Bliddal H, Leeds AR, Stigsgaard L, Astrup A, Christensen R. Weight loss as treatment for knee osteoarthritis symptoms in obese patients: 1-year results from a randomised controlled trial. Ann Rheum Dis. 2011;70(10):1798–803.

    Article  Google Scholar 

  21. 21.

    Miller GD, Nicklas BJ, Davis C, Loeser RF, Lenchik L, Messier SP. Intensive weight loss program improves physical function in older obese adults with knee osteoarthritis. Obesity. 2006;14(7):1219–30.

    Article  Google Scholar 

  22. 22.

    Altman R, Asch E, Bloch D, Bole G, Borenstein D, Brandt K, et al. Development of criteria for the classification and reporting of osteoarthritis: classification of osteoarthritis of the knee. Arthritis Rheumat. 1986;29(8):1039–49.

    CAS  Article  Google Scholar 

  23. 23.

    Trumbo P, Schlicker S, Yates AA, Poos M. Dietary reference intakes for energy, carbohydrate, fiber, fat, fatty acids, cholesterol, protein and amino acids. J Am Diet Assoc. 2002;102(11):1621–30.

    Article  Google Scholar 

  24. 24.

    McConnell S, Kolopack P, Davis AM. The Western Ontario and McMaster universities osteoarthritis index (WOMAC): a review of its utility and measurement properties. Arthritis Rheum. 2001;45(5):453–61.

    CAS  Article  Google Scholar 

  25. 25.

    Eftekhar-Sadat B, Niknejad-Hosseyni SH, Babaei-Ghazani A, Toopchizadeh V, Sadeghi H. Reliability and validity of Persian version of Western Ontario and McMaster universities osteoarthritis index in knee osteoarthritis. J Anal Res Clin Med. 2015;3(3):170–7.

    Article  Google Scholar 

  26. 26.

    Vasheghani-Farahani A, Tahmasbi M, Asheri H, Ashraf H, Nedjat S, Kordi R. The Persian, last 7-day, long form of the international physical activity questionnaire: translation and validation study. Asian J Sports Med. 2011;2(2):106.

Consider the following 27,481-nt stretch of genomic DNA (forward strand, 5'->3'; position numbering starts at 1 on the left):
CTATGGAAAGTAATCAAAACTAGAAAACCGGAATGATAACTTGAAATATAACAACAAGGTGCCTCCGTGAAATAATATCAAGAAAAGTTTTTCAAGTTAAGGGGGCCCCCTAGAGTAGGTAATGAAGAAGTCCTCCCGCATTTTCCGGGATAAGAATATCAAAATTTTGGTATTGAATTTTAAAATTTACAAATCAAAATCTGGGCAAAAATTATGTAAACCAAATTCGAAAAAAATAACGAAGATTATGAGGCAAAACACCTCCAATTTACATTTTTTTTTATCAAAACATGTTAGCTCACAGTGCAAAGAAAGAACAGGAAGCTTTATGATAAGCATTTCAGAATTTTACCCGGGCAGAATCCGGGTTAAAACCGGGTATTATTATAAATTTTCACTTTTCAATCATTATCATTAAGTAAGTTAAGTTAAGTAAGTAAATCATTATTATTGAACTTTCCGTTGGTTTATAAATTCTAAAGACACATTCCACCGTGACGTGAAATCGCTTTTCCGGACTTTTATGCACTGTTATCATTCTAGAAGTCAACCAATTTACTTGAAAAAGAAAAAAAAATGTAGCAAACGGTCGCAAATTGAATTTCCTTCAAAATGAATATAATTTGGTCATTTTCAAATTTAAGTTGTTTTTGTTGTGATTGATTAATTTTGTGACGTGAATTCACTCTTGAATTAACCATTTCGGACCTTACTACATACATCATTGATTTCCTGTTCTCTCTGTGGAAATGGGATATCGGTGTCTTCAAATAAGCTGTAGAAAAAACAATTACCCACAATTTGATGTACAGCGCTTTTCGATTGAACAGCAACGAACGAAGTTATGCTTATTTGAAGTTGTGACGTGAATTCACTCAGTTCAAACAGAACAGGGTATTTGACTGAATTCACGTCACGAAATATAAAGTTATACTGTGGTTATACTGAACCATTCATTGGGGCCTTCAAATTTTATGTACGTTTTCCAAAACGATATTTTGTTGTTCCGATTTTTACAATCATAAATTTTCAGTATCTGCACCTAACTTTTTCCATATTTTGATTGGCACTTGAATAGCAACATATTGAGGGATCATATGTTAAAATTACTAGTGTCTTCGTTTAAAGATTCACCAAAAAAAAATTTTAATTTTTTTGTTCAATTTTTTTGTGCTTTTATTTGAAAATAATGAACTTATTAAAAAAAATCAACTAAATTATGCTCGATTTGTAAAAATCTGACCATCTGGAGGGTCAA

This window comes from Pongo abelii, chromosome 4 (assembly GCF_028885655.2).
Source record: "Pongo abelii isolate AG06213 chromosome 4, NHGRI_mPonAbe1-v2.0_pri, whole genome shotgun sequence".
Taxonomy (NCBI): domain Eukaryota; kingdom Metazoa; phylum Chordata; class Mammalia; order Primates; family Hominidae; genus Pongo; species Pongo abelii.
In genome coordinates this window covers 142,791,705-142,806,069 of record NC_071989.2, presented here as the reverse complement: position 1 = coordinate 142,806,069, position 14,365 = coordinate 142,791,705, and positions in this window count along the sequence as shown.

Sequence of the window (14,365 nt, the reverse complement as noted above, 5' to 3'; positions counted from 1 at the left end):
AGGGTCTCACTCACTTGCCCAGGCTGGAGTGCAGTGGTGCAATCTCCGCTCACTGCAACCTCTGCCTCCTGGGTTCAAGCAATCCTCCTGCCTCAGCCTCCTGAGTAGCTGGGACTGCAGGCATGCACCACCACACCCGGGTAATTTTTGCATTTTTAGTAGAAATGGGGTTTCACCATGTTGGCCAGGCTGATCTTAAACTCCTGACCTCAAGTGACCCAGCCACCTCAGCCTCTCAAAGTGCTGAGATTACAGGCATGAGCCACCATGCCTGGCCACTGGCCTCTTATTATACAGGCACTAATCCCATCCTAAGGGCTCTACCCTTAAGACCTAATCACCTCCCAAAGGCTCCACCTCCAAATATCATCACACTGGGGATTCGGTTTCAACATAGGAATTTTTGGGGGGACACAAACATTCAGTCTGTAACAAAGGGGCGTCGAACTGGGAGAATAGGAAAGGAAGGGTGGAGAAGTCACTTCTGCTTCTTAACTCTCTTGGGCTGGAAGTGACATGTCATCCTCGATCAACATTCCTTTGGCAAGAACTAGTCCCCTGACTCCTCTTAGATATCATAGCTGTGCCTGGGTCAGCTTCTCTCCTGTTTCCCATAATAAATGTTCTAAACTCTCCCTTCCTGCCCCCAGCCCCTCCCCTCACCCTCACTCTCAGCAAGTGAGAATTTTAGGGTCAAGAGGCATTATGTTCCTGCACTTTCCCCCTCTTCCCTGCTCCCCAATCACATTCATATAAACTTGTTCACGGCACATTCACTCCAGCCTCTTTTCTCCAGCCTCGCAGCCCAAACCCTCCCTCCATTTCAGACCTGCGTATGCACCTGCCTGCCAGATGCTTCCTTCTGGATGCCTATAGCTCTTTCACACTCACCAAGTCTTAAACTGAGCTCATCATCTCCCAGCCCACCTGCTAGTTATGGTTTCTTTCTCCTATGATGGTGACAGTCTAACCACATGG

Article  Google Scholar 

  27. 27.

    Kolahi S, Mahdavi AM, Mahdavi R, Lak S. Effect of l-carnitine supplementation on clinical symptoms in women with osteoarthritis of the knee: a randomized, double-blind, placebo-controlled trial. Eur J Integr Med. 2015;7(5):540–6.

    Article  Google Scholar 

  28. 28.

    Villani RG, Gannon J, Self M, Rich PA. L-Carnitine supplementation combined with aerobic training does not promote weight loss in moderately obese women. Int J Sport Nutr Exerc Metab. 2000;10(2):199–207.

    CAS  Article  Google Scholar 

  29. 29.

    Samimi M, Jamilian M, Ebrahimi FA, Rahimi M, Tajbakhsh B, Asemi Z. Oral carnitine supplementation reduces body weight and insulin resistance in women with polycystic ovary syndrome: a randomized, double-blind, placebo-controlled trial. Clin Endocrinol. 2016;84(6):851–7.

    CAS  Article  Google Scholar 

  30. 30.

    Alipour B, Barzegar A, Panahi F, Safaeian A. Effect of L-Carnitine Supplementation on Metabolic Status in Obese Diabetic Women With Hypocaloric Diet. Health Scope. 2014;3:1.

    Article  Google Scholar 

  31. 31.

    Nazary-vannani A, Ghaedi E, Mousavi SM, Teymouri A, Rahmani J, Varkaneh HK. The effect of l-carnitine supplementation on serum leptin concentrations: a systematic review and meta-analysis of randomized controlled trials. Endocrine. 2018;60(3):386–94.

    CAS  Article  Google Scholar 

  32. 32.

    Müller DM, Seim H, Kiess W, Löster H, Richter T. Effects of oral L-carnitine supplementation on in vivo long-chain fatty acid oxidation in healthy adults. Metabolism. 2002;51(11):1389–91.

    Article  Google Scholar 

  33. 33.

    Flanagan JL, Simmons PA, Vehige J, Willcox MD, Garrett Q. Review role of carnitine in disease. Nutr Metab (Lond). 2010;7:30.

    Article  Google Scholar 

  34. 34.

    Santo Signorelli S, Fatuzzo P, Rapisarda F, Neri S, Ferrante M, Conti GO, et al. A randomised, controlled clinical trial evaluating changes in therapeutic efficacy and oxidative parameters after treatment with propionyl L-carnitine in patients with peripheral arterial disease requiring haemodialysis. Drugs Aging. 2006;23(3):263–70.